WEDNESDAY, April 5, 2023 (HealthDay News) -- The stress of caring for someone with Alzheimer’s disease can take a toll on loved ones.
It’s important for caregivers’ own health and well-being to reduce that stress, the Alzheimer’s Foundation of America says.
“Finding ways to manage and reduce stress is of paramount importance for every Alzheimer’s caregiver — untreated stress over a prolonged period of time can lead to caregiver burnout and a host of other health issues,” said Jennifer Reeder, the foundation's director of educational and social services.
“Caregivers need to take care of themselves so they can provide the best possible care for their loved ones," Reeder added in a foundation news release.
April is National Stress Awareness Month, and it "is a great time for caregivers to be proactive about managing and reducing their stress and make an investment in self-care that will benefit them and their loved one for whom they are caring,” she advised.
Here, the foundation suggests six steps that may help:
Be adaptable and positive. This can influence stress levels for you and the person in your care. Going with the flow can help you both stay relaxed, while feeling agitated can have the opposite effect.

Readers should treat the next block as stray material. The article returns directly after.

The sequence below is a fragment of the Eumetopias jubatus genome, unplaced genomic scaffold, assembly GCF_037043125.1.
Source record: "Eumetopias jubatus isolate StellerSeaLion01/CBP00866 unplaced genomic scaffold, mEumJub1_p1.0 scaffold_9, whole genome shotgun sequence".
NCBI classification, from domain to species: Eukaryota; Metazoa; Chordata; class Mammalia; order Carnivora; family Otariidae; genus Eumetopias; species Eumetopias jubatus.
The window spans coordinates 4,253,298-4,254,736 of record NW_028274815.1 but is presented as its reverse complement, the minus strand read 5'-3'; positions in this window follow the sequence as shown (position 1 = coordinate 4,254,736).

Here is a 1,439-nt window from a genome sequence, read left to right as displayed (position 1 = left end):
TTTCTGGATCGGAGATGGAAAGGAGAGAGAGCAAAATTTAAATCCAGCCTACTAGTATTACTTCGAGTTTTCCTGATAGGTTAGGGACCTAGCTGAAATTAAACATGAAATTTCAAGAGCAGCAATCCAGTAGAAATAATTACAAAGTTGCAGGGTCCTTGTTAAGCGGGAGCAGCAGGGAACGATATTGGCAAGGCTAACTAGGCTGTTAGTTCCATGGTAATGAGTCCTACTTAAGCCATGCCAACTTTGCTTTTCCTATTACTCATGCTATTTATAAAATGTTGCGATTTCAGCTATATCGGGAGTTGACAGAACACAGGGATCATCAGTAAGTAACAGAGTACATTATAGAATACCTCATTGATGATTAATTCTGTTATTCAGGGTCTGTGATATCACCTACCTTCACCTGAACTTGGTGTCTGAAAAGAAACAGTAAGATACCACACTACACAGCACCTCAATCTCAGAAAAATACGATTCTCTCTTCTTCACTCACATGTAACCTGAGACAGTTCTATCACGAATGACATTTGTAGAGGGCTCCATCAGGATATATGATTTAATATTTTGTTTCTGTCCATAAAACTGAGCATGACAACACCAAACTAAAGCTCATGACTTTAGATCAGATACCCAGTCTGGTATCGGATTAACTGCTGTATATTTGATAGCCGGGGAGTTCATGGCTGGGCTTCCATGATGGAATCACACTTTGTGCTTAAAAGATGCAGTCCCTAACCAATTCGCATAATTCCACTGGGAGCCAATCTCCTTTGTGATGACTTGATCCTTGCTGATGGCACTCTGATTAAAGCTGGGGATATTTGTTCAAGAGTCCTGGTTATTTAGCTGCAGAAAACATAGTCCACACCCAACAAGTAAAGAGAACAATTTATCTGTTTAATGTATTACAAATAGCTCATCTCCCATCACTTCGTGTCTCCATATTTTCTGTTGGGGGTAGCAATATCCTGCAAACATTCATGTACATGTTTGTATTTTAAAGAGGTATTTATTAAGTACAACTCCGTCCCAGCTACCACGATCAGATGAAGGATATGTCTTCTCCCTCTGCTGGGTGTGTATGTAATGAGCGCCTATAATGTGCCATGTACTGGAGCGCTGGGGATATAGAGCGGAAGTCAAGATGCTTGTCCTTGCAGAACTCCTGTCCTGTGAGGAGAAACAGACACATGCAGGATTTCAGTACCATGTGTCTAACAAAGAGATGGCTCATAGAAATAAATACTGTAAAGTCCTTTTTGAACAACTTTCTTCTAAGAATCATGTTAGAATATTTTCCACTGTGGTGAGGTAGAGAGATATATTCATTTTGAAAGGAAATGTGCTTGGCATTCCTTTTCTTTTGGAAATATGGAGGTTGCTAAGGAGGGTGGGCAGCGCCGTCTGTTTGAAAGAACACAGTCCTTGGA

Deal with what you can control. Some things will be out of your control, but you can control your reactions. Concentrate on finding solutions that can help make the problem itself a little less stressful.
Set realistic goals. Not everything can be resolved at once. Try to prioritize, set practical goals, do your best to achieve them and take things one day at a time.
Care for your own health. Get adequate rest, eat a good diet, drink plenty of water and exercise. You cannot provide quality care to a loved one if you don’t take care of yourself.
Refresh your mind regularly. Try exercise, yoga, meditation, listening to music or even taking a few deep breaths. These can all help relax the mind and reduce stress.
Share your feelings. Don’t be reluctant to talk about your stress, because that can help relieve it.
The U.S. National Institute on Aging has more on Alzheimer’s disease.
SOURCE: Alzheimer’s Foundation of America, news release, March 31, 2023